The Phillies Nation Top 100: #29 Lenny Dykstra

The Phillies Nation Top 100 continues today with #30. Our mission is to assess the Top 100 Phillies players of all time using impact to the Phillies, individual achievement, team achievement, traditional stats, and analytics as our criteria. The list was compiled by Ian Riccaboni and Pat Gallen with input from the rest of the Phillies Nation staff. 

From this point forward, each weekday, we will reveal two Phillies from the PN Top 100 in separate posts. To view the 2008 iteration of the list of Greatest Phillies of All Time as compiled by Tim Malcolm, please click here.

Please check back tomorrow morning for #28.

http://thephilliesblunt.com/wp-content/uploads/2011/06/lenny-dykstra.jpg#29– Lenny Dykstra

Years: 1989-1996

.289/.388/.422, 51 HR, 169 SB in 3374 PA

Previous Rank: 35 (+6)

fWAR Phillies Rank: 20th among position players, 28th among Phillies

Three All-Star Appearances (1990, 1994-1995), Silver Slugger (1993)

Finished Second in NL MVP Voting in 1993

Called Nails and Dude, Lenny Dykstra was a fast living center fielder from Garden Grove, CA. Listed at 5’10”, but definitely a tick or two shorter, Dykstra was the fire cracker in the group that propelled the Phillies from worst-to-first in 1993. Acquired from the Mets with Roger McDowell on June 18, 1989 for fan-favorite Juan Samuel, Dykstra got off to a bit of a slow start as a Phillie, hitting just .222/.297/.330 in 392 1989 plate appearances with the Phillies. But Nails would rebound with a 1990 to remember.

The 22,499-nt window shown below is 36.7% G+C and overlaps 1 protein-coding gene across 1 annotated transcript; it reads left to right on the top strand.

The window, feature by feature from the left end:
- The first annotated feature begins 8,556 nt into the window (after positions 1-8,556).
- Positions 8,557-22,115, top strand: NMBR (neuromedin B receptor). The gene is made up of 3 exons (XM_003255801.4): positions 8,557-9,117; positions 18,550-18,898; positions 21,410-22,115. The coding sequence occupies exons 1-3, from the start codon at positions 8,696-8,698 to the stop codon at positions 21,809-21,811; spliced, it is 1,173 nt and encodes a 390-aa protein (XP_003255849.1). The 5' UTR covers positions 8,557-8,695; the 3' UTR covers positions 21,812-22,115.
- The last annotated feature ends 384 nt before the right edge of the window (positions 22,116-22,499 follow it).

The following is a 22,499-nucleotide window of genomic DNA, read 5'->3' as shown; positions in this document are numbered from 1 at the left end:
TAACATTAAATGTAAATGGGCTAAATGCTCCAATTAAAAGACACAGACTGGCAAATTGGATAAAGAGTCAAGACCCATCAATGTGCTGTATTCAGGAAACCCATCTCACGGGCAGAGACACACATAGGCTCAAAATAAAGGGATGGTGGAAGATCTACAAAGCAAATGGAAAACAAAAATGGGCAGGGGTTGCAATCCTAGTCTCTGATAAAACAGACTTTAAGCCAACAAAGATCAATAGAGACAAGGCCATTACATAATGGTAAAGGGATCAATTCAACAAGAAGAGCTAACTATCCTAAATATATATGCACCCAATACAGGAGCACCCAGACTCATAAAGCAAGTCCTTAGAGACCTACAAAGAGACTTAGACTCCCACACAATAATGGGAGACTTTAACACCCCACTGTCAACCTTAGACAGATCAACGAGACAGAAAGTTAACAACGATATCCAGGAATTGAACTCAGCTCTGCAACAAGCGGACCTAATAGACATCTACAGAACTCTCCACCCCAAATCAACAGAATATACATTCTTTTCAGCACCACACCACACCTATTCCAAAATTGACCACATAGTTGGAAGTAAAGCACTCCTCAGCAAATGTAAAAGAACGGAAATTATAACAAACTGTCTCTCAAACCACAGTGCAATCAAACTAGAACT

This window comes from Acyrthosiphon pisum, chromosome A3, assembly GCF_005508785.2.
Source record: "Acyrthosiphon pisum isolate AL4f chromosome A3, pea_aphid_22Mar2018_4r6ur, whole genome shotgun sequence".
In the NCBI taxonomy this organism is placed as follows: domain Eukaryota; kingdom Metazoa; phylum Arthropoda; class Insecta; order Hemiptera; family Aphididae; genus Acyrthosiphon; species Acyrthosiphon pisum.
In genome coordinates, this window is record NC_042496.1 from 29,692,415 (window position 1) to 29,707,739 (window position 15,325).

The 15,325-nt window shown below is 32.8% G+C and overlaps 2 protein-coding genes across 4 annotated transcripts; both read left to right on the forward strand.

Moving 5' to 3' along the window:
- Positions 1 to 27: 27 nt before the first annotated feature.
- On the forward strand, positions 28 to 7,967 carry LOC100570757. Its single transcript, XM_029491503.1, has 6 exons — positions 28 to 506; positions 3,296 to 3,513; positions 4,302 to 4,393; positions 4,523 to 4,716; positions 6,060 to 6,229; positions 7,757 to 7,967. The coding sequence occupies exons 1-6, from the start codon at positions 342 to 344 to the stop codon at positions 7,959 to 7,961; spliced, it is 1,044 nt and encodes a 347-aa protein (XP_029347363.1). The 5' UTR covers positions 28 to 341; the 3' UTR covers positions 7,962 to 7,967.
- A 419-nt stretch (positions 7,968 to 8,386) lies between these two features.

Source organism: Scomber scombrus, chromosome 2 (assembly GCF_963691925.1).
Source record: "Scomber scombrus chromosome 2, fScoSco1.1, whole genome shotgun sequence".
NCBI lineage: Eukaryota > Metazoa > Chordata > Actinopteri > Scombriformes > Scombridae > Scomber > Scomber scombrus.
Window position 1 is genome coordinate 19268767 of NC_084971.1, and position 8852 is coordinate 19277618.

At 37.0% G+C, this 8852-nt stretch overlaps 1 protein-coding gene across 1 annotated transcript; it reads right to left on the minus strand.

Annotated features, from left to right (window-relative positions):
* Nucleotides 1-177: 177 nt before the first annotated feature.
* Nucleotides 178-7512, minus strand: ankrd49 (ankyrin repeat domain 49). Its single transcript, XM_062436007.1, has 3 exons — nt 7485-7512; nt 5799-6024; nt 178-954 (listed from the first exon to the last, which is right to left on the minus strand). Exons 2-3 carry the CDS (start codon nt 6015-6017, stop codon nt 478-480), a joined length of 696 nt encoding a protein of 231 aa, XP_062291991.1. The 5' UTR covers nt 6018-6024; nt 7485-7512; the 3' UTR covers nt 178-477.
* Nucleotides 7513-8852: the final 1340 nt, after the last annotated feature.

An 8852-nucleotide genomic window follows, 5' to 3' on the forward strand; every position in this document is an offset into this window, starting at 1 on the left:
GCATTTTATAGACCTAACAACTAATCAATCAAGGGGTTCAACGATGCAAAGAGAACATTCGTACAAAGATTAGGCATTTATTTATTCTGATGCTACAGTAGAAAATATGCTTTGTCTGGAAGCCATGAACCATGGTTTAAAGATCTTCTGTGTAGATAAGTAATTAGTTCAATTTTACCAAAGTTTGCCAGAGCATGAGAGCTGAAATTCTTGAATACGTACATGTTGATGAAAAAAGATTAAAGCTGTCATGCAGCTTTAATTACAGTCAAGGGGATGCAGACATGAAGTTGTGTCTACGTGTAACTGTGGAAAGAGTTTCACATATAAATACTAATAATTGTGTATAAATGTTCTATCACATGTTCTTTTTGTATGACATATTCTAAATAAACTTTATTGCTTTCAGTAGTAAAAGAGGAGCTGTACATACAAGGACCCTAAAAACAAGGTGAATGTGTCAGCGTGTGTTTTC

According to both FanGraphs’ and Baseball Reference’s version of WAR, Dykstra was the second-most valuable player in the National League behind only Barry Bonds. Dykstra would hit a career-high .325, lead the league in hits (192) and OBP at .418, hit nine HR and steal 33 bases in 38 attempts (86.84%), a tantalizing preview of what was to come. A few bad decisions and some bad luck cost him significant time in 1991 and 1992, including a drunk-driving crash in 1991, a broken collar bone suffered in Cincinnati in 1991 once he returned, and a broken hand on Opening Day 1992 when Dykstra was hit by a pitch.